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EDITORIAL: Free speech and abortion

Massachusetts may get an education in the First Amendment

The Supreme Court saves its blockbuster decisions for the end of June, but it does more, announcing a new list of blockbuster decisions for the next term. The justices didn't disappoint Monday. They announced that they would take up a classic free-speech case that turns on the question of whether citizens have the right to express their opinions out loud.

Massachusetts law tries to protect abortion from criticism and skepticism. What was once the "Cradle of Liberty," where the Founding Fathers started the fight for fundamental American freedoms, has become a place where the state tells its citizens which words, gestures or phrases will be allowed. Five years ago, Gov. Deval Patrick, a Democrat and close associate of President Obama, signed a law establishing "buffer zones" where the expression of pro-life, or anti-abortion, sentiment within 35 feet of an abortion clinic is forbidden. Anti-abortion protests are, of course, still allowed — but only if out of sight.

Opponents of abortion want to be heard by pregnant women walking to an abortion. They think a peaceful and respectful vigil might reach desperate women dealing with an unexpected or unwanted pregnancy. It's a message many women have not heard, as decades of the left's mantra "Our Bodies, Our Selves" have persuaded many of them that the life they carry is no more than a clump of cells that can be conveniently cast away. Pro-life advocates know better, that an abortion often wounds more than one victim.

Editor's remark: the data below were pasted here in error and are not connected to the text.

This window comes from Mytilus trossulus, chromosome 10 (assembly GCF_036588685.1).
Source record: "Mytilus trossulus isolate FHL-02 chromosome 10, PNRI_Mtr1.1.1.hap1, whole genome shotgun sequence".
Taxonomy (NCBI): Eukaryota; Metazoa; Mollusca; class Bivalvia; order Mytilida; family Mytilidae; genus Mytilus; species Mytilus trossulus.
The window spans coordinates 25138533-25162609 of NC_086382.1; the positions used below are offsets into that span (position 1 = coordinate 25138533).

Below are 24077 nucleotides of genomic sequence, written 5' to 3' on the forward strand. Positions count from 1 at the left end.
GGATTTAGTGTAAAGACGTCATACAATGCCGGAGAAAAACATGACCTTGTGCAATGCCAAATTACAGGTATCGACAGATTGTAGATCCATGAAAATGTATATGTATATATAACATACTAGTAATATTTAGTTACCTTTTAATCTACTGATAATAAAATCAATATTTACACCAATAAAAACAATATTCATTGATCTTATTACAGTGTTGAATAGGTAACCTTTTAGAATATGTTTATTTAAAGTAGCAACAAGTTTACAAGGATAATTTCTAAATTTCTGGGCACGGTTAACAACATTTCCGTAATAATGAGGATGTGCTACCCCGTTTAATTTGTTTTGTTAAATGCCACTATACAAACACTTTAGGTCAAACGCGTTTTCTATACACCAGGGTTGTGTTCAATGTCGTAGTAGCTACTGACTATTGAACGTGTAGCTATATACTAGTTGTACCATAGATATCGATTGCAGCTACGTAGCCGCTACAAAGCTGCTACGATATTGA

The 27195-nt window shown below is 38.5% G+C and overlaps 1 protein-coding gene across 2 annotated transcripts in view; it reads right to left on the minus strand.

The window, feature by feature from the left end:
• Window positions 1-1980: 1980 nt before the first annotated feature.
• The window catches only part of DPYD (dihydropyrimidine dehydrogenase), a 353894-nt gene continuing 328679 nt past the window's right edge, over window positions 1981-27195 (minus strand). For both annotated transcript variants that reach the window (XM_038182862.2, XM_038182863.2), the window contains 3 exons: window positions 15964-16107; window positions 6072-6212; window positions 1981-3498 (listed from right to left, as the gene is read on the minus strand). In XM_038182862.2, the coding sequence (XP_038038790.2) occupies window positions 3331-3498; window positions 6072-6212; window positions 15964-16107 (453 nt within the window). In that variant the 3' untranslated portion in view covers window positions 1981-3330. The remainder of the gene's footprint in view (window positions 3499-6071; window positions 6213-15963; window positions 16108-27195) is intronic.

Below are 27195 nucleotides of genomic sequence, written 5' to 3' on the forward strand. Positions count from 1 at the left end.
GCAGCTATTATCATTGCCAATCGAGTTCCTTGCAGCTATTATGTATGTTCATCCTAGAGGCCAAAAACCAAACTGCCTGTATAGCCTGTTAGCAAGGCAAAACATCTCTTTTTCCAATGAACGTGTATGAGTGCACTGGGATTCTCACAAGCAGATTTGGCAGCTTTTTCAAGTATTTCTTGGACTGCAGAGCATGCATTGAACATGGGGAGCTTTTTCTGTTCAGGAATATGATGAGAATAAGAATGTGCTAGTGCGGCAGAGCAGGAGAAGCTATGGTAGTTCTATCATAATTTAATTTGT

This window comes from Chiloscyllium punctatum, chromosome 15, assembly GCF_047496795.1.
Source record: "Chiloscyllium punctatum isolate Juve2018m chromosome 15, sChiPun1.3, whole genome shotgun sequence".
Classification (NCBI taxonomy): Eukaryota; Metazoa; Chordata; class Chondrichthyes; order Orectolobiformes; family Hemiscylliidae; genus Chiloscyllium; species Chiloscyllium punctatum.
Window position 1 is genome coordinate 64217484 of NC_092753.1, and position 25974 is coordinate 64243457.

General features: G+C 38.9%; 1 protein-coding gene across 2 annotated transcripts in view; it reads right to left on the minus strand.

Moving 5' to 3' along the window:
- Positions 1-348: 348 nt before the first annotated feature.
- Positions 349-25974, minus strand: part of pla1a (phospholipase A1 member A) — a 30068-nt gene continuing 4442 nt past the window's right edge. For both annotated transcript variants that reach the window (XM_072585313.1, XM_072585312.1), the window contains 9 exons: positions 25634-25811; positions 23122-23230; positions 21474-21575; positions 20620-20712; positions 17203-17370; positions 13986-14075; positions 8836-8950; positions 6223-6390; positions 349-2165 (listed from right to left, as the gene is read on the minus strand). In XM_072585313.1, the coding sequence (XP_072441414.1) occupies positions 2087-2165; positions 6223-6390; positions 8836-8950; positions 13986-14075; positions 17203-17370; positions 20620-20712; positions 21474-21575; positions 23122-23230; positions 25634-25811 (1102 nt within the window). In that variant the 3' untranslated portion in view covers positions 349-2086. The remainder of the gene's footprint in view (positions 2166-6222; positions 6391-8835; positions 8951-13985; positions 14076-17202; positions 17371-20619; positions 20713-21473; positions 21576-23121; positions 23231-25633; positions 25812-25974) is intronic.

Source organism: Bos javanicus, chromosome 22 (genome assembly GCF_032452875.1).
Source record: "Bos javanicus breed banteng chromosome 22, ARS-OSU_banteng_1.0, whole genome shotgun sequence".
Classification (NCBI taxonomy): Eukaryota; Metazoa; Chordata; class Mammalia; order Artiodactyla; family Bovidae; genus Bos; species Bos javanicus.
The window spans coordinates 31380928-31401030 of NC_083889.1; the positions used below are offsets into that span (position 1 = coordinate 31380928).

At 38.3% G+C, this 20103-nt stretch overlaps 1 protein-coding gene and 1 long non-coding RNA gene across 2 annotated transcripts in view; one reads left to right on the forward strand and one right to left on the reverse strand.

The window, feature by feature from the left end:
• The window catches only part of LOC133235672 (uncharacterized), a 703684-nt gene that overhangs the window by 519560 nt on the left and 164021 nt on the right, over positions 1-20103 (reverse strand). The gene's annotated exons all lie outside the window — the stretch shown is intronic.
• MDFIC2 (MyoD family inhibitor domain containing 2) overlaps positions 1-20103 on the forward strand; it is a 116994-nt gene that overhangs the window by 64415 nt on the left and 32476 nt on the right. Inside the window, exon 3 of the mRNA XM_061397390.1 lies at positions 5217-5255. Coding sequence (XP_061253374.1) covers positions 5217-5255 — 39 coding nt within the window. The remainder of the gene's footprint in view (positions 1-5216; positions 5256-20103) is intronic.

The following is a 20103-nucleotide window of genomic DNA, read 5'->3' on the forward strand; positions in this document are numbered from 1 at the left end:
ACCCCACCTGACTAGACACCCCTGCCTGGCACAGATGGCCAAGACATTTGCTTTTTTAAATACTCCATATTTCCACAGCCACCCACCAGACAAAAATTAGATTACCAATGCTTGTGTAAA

The Alliance Defending Freedom, a nonprofit legal organization, took the buffer zone battle to court, to tell women "the other side of the story," lest they make an irreversible bad decision. "The government should not be allowed to create censorship zones, where the First Amendment doesn't apply, in order to silence a particular viewpoint," says Michael DePrimo, an attorney for the alliance. "This buffer zone was designed to censor constitutionally protected speech. We are confident the Supreme Court will strike down the law that created the zone so that our clients and other peaceful pro-life citizens can once again freely share their message."

The pro-life protesters want the women facing a difficult choice to know that there are viable alternatives to ending a life and the inherent promise of a child struggling to be born. They can get help and counseling in raising a child. They can give up their babies for adoption by couples yearning to give an unwanted child a loving home; 30 percent of Americans have considered adopting a child, according to a 2007 survey conducted by Harris Interactive and the Dave Thomas Foundation for Adoption.

This is the positive message the government has no business suppressing. When the Supreme Court hears the arguments in this important case next term, we hope it sends the politicians of Massachusetts a clear and emphatic reminder that the plain speech of the First Amendment means free speech is free speech, even if certain politicians don't like hearing it.

The Washington Times

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